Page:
You made it through Halloween, now try and survive Christmas with these top 5 best fun horror movies. Most people only consider watch scary movies during Halloween, but horror films don’t discreminate between holidays. Check out this list of comedic horror flicks for a blast after the kids have all gone to bed. Or let them watch in hopes that their new found fear of Santa will make them behanve next year.
After a serial killer gets doused with some toxic, mutating ooze, a small town must deal with the terrible wrath of his new deep-freeze form (to say nothing of his horrific carrot nose and eyes made out of hellish coal). Although clearly indebted to the superior horror-comedy of Sam Raimi (the venerable director of The Evil Dead trilogy), this killer snowman movie is somewhat less than abominable (sorry), with a cheerful, wonky sense of humor, some intentionally cheesy special effects, and a creative enthusiasm that belies the obviously low budget. Good fun for the less-discriminating horror fan, although potential viewers should be warned in advance that a blatantly misogynist scene in a female victim’s bathtub crosses the line between enjoyably tasteless and downright disgusting.
Extensively acknowledged as the best of the Christmas horror efforts, You Better Watch Out A.K.A. Christmas Evil is the tale of a boy who enjoys Christmas. He is scarred as a boy when he discovers that Santa is not real. Throughout the rest of his life, the toy-maker attempts to make the Christmas spirit a reality. He comes to be obsessed with the behavior of kids and the quality of the toys he makes. When he is met with hypocrisy and cynicism, the resulting snap triggers him to go on a yuletide eliminating spree to complete this dark funny horror flick.
Jolly old Saint Nick goes from the nice list to the naughty list when an old wager runs up and his promise to be nice takes a backseat to his murderous impulses in this comic tale of terror from first-time director David Steiman. It turns out that the story of Santa Claus as we know it isn’t quite the whole story, and instead of being a kind hearted gift-giver, Santa is actually a devilish life-taker. It was 1000 years ago that the cherubic devil lost a bet with an angel that forced him to play nice for an entire millennium. Though he remained true to his word and spread Christmas cheer for what secretly seemed like an eternity, Santa’s patience has run dry with the expiration of the wager, and when this bet runs up the legend of kindly old Kriss Kringle will never be quite the same.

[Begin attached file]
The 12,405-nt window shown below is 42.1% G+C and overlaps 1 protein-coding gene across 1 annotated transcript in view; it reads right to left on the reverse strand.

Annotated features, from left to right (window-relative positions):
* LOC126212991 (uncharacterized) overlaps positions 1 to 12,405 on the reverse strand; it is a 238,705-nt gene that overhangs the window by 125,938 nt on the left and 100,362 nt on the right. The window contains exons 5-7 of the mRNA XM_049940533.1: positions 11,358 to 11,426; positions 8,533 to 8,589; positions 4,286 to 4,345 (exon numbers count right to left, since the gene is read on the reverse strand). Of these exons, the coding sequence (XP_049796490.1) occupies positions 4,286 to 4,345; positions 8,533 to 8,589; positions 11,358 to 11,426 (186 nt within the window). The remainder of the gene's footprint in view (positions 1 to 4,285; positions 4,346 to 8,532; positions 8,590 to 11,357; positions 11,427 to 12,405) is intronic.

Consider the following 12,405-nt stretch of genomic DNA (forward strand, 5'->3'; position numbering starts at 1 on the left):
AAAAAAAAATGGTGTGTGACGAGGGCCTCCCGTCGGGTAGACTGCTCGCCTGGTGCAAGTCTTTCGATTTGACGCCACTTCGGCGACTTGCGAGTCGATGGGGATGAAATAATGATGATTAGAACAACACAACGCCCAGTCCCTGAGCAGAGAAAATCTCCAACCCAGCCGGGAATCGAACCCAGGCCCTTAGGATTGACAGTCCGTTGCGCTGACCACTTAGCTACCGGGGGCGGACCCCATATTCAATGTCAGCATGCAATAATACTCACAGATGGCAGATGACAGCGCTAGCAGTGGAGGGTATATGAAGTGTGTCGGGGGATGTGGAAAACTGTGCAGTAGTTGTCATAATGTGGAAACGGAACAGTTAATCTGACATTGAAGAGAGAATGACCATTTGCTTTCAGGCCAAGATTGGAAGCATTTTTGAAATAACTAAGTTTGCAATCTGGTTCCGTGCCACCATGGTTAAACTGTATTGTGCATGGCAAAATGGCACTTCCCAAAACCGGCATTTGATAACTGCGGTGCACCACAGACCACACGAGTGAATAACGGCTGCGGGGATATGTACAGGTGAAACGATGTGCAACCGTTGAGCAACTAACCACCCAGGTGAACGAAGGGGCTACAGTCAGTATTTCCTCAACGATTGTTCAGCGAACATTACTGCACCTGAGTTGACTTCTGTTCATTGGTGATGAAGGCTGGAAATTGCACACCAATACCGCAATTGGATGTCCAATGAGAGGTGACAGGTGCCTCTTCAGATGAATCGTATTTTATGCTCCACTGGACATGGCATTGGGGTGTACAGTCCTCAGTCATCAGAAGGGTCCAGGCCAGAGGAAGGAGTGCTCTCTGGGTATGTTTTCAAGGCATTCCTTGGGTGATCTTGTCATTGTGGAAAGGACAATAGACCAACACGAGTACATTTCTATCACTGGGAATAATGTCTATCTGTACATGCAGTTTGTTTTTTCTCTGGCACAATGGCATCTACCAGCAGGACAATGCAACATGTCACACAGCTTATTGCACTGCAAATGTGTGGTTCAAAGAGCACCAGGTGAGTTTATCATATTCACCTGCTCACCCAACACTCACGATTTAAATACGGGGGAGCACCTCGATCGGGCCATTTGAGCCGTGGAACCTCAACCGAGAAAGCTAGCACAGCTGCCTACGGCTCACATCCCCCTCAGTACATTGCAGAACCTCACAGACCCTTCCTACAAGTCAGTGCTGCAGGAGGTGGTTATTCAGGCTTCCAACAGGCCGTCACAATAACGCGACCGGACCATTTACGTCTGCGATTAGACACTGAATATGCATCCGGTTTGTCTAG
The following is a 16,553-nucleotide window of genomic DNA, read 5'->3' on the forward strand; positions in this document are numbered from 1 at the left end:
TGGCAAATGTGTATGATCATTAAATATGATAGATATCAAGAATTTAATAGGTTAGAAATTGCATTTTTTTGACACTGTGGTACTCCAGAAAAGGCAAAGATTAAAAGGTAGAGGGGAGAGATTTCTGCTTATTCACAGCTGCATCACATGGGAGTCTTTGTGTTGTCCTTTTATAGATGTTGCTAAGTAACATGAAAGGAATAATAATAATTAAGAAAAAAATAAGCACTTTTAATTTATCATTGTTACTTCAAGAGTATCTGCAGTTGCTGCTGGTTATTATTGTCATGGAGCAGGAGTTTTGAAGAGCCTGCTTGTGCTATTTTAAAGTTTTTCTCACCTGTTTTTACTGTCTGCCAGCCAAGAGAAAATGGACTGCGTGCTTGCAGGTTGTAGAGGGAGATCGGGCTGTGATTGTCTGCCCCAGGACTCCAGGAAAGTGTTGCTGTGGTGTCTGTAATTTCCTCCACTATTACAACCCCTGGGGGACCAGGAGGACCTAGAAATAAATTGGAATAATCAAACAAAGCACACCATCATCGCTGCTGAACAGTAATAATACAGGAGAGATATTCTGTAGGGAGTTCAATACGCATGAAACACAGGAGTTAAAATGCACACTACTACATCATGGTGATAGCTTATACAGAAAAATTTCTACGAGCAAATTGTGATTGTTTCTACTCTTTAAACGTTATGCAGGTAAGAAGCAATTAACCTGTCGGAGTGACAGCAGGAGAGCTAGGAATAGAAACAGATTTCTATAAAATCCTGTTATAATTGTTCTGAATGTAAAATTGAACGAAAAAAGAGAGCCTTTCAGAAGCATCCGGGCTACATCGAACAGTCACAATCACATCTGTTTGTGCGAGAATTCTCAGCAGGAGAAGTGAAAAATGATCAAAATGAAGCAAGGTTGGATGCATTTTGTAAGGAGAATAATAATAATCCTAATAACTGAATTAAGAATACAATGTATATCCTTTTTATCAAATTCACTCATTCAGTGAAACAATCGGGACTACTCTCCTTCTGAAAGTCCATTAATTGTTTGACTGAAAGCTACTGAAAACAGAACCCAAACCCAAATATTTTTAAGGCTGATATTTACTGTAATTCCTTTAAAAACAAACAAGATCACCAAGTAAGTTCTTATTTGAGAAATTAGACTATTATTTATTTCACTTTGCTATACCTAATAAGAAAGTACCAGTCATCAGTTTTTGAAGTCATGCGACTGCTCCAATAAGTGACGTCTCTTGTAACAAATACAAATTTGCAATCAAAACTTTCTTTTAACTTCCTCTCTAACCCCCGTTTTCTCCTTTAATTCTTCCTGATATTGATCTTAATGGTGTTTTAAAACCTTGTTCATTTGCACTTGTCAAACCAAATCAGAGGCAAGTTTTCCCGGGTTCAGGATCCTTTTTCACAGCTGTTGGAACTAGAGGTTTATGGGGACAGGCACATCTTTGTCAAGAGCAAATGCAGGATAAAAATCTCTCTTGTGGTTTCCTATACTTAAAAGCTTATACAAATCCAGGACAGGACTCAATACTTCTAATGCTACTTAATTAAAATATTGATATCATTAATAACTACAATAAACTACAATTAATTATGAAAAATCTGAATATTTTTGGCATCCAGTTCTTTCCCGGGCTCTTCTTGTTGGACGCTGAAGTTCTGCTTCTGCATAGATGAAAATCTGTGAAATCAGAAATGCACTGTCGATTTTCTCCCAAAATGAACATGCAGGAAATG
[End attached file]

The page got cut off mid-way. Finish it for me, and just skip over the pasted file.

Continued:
It’s the eve of Christmas in northern Finland, and an ‘archeological’ dig has just unearthed the real Santa Claus. But this particular Santa isn’t the one you want coming to town. When the local children begin mysteriously disappearing, young Pietari and his father Rauno, a reindeer hunter by trade, capture the mythological being and attempt to sell Santa to the misguided leader of the multinational corporation sponsoring the dig. Santa’s elves, however, will stop at nothing to free their fearless leader from captivity. What ensues is a wildly humorous nightmare – a fantastically bizarre polemic on modern day morality. Rare Exports: A Christmas Tale is a re-imagining of the most classic of all childhood fantasies, and is a darkly comic gem soon to be required perennial holiday viewing.
Offended parents and others protested this slasher film when it was released in 1984 because it portrays Billy (Robert Brian Wilson) as a toy-store Santa Claus who goes on a rampage and axes people to death while still in his Santa garb. Four sequels prove the adage that there is no such thing as bad publicity. When Billy was just a boy he saw someone dressed as Santa murder his parents at Christmastime. Billy’s stint in an orphanage did nothing to unwarp his mind (he is tied to his bed for “misbehavior”), and when he starts playing Santa in the store — much against his wishes since he is deathly afraid of both Christmas and Santa Claus, he first only frightens the children who come to see him. Then his mind snaps, and he repeats the scene he saw as a child, on one person after another, in full gory color.